One random reason: I like those Time-Life half-hour music commercials, the ones in which some young hot mama teams with a mannequin-like former music star to play snippets of oldies in between sales pitches for tapes or CDs of whichever decade/category of music they're hawking. Even if I've seen the broadcast a dozen times, I don't mind having it on as background noise while I'm doing something around the house. Clips of favorite tunes seldom fail to inspire warm feelings in me, whether they're songs I grew up hearing or even older ones that populated the oldies stations of those long-past days.
(God, the songs of my youth are now venerated oldies . . . that sort of puts things into perspective.)
I believe the first one of these programs I ever took notice of featured Jack Smith, the Wolfman, back in the Eighties. I was home alone recovering from a work-related accident (broken foot), and since this was pre-cable or satellite for me, all I had to watch were four or five local over-the-air TV stations. Three of these were running soaps -- cute chicks, but jeeze, the acting and what passes for plots on those shows is pathetic --, another had some preacher who, as the Charlie Daniels Band's "Long-Haired Country Boy" says, "Wanted to do a little walking (on the water), too," so that left me with a low-powered, lower-funded UHF outlet that was playing the Wolfman's record collection sale to raise commerical revenues.
I remember that Jack was sitting around, all bloated and sweating in a terrycloth robe as if he had just come off-stage following a Springsteen-like performance while he answered "golly-willikers" questions from a couple of young model types about the Golden Era of Rock and Roll. In illustration, Wolfman cued samples of some of the great songs his selection offered.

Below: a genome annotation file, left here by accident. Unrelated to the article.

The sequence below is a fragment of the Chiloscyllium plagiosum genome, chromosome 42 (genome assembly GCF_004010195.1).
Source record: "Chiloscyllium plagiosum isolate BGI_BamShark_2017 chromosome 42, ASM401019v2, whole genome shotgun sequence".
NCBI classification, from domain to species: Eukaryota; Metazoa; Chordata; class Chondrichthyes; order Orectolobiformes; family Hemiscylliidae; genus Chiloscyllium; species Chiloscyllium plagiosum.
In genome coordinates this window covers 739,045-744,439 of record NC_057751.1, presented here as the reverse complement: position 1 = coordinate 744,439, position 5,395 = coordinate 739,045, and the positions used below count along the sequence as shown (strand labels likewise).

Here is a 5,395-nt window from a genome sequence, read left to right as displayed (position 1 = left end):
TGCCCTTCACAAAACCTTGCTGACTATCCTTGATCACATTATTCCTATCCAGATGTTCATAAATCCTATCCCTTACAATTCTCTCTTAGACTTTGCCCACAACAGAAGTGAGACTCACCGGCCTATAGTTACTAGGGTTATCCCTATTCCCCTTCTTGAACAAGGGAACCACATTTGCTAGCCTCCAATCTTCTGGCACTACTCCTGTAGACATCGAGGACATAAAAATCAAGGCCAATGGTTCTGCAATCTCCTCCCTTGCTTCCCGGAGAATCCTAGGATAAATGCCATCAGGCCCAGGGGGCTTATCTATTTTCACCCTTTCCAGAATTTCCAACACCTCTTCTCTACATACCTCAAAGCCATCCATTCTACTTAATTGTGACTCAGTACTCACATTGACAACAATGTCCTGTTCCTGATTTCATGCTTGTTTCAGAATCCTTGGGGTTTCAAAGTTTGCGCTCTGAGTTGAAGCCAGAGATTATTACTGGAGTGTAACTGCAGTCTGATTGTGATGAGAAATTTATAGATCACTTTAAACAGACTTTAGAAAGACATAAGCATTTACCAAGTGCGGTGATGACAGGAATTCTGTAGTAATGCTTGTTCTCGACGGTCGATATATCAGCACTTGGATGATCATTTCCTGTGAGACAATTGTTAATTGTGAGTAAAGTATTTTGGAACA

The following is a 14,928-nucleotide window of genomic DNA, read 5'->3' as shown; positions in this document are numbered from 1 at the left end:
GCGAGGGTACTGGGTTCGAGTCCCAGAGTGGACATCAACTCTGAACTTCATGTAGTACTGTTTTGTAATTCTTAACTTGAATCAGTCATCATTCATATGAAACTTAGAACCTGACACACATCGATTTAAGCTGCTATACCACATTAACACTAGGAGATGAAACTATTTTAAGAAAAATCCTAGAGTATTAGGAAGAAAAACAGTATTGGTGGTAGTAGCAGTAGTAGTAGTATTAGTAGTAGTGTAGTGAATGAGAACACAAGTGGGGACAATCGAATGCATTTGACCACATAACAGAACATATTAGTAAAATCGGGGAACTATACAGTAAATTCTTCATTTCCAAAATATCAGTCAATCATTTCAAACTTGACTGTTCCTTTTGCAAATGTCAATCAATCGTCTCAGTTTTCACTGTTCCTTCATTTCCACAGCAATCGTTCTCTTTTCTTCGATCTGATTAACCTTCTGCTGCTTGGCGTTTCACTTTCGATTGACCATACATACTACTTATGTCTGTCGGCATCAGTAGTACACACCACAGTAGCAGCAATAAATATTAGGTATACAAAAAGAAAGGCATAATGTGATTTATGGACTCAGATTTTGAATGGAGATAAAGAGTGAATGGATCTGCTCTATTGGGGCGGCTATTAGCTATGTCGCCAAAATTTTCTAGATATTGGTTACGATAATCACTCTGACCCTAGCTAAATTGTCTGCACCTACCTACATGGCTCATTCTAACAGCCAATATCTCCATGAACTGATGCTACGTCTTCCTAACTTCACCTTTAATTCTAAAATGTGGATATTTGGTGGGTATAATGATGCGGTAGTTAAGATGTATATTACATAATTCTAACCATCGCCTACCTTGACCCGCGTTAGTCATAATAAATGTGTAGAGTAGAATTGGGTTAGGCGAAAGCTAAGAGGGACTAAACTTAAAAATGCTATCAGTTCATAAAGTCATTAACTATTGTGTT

To my surprise, I had a terrific twenty-nine minutes, and since then the newer, slicker T/L versions (R.I.P. Wolfman, by the way) have carried on the tradition.
Of course, I never actually buy the CDs.
Another reason: I can perform a little of several traditional Greek dances (thanks to a summer when Dad showed up for awhile), and I never refuse to demonstrate this talent, especially while drunk. The only thing more geeky than an American dancing Greek style, is anyone engaged in Irish step-dancing ("Riverdance" version).
There are plenty of other excellent reasons why the attribute of coolness will forever elude me -- all of them as boring as these two --, and I may reveal a few more the next time I'm feeling a little too good about myself. Right now, it's time for a wax representation of Bobby Vinton to try and convince me to commit my next ten years' salary to his "personally-selected" collection of great love songs. Good luck with that. PeteLeo.